Our Top 14 Food Films

We love cooking food, eating food, talking about food and watching movies about food. We’re slightly obsessed with food … in a healthy way. Maybe you can relate.

At the office, we got to talking about food films that we love. The list got long- there are so many great films with food at the center of the plot.

This is the list of 14 highly-recommended movies for our fellow food lovers, in no particular order. Which of these movies have you seen? And which are missing from our list?

If you decide to make it a movie night, we suggest a big bowl of our duck fat and truffle butter popcorn – it’s a staff favorite and makes every movie tastier. And if you get hungry watching these trailers, head over to our website for recipes and inspiration.

1. Big Night (1996)

A fantastic film starring Stanley Tucci and Tony Shalhoub, with appearances by a young Marc Anthony, Allison Janney, Isabella Rossellini, Ian Holm, Liev Schreiber … but the point is the food. Two Italian brothers struggle with their restaurant, one committed to the business and the other to the art of authentic gastronomy. The kitchen scenes are memorable, the passion for food inspiring.

2. Jiro Dreams of Sushi (2011)

This documentary follows 85-year-old Jiro Ono, the first sushi chef to get 3 Michelin stars. His ten-seat restaurant in Tokyo is on the bucket list of every serious foodie in the world. This could be the best sushi on the planet. A beautiful film.

3. Babette’s Feast (1987)

One of the most moving cinematic depictions of the miracle of French cuisine. Based on an Isak Dinesen story and set in the 19th century in a Danish village; two sisters take in a French refugee, who happens to be a skilled chef. Babette creates a magnificent French meal with the finest imported ingredients, and it is stunning to watch. One of the classic recipes in the film – Cailles en Sarcophage – can be seen at the blog Lost Past Remembered, where it is recreated with our quail and foie gras.

4. Julie and Julia (2009)

Two true stories of two regular American girls who throw themselves into cooking with passion and abandon. One, the famous Julia Child, the other, a modern-day blogger, Julie Powell, who cooks her way through The Art of French Cooking. A story of redemption, failures and triumphs in the kitchen. It proves the enduring power of Child’s work. And it co-stars Stanley Tucci, so if you’re keeping track, he’s in two of our favorite food films. And in case you are wondering, he is a huge food fan, and author of a cookbook.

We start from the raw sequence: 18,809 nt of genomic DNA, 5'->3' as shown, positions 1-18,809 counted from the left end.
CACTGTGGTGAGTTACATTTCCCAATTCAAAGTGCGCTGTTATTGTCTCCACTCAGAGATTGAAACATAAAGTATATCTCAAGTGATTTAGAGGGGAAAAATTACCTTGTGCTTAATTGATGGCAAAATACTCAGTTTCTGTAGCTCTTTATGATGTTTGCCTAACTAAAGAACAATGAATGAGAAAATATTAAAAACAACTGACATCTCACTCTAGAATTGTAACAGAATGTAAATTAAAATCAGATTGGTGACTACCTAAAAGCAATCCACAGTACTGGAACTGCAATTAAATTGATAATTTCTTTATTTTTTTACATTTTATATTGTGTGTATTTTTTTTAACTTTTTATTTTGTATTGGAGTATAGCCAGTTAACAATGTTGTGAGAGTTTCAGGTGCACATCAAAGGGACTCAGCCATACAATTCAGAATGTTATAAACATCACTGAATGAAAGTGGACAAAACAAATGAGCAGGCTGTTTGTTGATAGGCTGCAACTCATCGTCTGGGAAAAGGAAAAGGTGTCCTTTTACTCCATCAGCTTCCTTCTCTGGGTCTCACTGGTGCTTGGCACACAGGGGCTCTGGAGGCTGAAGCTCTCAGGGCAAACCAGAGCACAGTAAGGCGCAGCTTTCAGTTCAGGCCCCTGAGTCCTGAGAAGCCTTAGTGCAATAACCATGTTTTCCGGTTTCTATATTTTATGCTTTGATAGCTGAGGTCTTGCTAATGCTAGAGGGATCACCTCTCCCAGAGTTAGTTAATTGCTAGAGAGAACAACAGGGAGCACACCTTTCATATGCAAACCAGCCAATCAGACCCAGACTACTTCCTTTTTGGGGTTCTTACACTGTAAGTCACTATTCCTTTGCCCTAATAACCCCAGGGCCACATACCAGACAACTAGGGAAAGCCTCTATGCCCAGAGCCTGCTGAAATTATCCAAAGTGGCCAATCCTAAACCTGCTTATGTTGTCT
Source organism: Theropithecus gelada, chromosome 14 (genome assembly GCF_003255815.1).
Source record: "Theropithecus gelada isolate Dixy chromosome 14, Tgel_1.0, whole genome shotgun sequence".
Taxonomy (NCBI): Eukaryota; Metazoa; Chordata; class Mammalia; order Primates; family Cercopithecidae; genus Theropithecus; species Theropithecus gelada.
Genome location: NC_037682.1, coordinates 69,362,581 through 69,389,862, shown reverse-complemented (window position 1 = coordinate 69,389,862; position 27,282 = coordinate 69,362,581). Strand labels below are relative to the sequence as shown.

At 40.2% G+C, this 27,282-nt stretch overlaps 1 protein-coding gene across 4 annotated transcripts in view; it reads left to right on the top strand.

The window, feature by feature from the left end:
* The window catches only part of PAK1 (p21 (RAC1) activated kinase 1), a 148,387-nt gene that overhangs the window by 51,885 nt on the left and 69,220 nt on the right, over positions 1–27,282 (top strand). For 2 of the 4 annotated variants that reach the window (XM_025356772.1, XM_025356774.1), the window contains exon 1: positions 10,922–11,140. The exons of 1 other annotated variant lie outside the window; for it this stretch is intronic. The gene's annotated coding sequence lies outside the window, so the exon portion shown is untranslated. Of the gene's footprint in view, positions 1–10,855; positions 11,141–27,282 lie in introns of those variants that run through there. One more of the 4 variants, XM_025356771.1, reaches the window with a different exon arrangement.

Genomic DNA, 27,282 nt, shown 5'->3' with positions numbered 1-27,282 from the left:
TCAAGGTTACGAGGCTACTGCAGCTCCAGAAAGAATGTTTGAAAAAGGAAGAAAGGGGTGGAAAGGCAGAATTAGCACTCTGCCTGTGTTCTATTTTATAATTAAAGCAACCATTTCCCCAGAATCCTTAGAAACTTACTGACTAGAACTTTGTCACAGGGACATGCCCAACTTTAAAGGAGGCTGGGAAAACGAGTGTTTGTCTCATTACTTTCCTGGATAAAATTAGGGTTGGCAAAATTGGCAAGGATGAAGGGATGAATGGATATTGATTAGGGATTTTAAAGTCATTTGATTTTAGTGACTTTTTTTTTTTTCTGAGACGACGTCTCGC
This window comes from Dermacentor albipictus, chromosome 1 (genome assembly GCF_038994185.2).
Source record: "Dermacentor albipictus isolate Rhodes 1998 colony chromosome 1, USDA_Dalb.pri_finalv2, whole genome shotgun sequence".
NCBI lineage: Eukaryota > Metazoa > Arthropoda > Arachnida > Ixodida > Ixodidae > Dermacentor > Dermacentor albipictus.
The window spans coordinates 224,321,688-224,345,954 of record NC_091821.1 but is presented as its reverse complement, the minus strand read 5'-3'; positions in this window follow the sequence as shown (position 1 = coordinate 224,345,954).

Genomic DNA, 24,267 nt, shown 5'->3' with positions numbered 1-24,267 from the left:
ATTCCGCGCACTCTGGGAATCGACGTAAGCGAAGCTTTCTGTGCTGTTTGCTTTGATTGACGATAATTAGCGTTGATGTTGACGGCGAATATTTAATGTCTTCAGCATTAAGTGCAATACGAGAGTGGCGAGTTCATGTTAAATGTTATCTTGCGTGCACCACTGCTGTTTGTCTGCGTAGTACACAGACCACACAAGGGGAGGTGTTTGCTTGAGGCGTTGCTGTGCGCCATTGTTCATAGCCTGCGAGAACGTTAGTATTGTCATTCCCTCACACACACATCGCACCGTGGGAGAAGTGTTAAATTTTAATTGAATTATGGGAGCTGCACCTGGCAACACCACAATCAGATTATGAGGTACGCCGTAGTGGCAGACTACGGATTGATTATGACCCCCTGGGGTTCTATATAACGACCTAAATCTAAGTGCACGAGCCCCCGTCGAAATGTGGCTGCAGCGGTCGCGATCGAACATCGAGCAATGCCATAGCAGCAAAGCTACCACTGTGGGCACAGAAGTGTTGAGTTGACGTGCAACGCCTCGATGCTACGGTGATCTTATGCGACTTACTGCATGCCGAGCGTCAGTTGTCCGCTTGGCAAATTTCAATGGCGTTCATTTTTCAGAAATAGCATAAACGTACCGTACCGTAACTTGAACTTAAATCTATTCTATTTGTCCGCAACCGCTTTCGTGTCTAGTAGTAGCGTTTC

5. The Hundred-Foot Journey (2014)

Helen Mirren is a tour de force in this film about a restaurateur in a small village in France. Her hard-won Michelin stars must be defended against an Indian family who opens an restaurant right across the street from hers. The food, the kitchen scenes, the mushroom foraging, and a memorable omelette – we love this movie for so many reasons.

6. Like Water For Chocolate (1992)

A love story set in Mexico in 1910. Unrequited love finds a way to express itself in a torrent of recipes, which have the power to inspire emotions in those who eat them. Based on the novel by Laura Esquivel, the film is done in the style of magical realism.

7. Chef (2014)

A disillusioned chef walks away from the kitchen in a storm of controversy, only to rediscover his culinary passion in a food truck. Jon Favreau makes a convincing chef (his foodie cred is legitimate – the entire run of his IFC show Dinner for Five is streaming on YouTube) and his love of food is palpable. This is a fun ride!

8. Eat Drink Man Woman (1994)

We love the cooking scenes in Ang Lee’s film. Part of the pleasure of well-done food films is learning techniques and watching the process. A master chef in Taipei with three unmarried daughters holds the family together with the ritual of an elaborate Sunday dinner each week. And we mean elaborate!

9. The Lunchbox (2013)

Set in Mumbai, this film follows the famously efficient and complex lunchbox delivery system that is the envy of FedEx. When one lunchbox gets delivered to the wrong office worker, an epistolary relationship begins between he and the young housewife who made the lunch. A beautiful and moving story of human connection made because of food.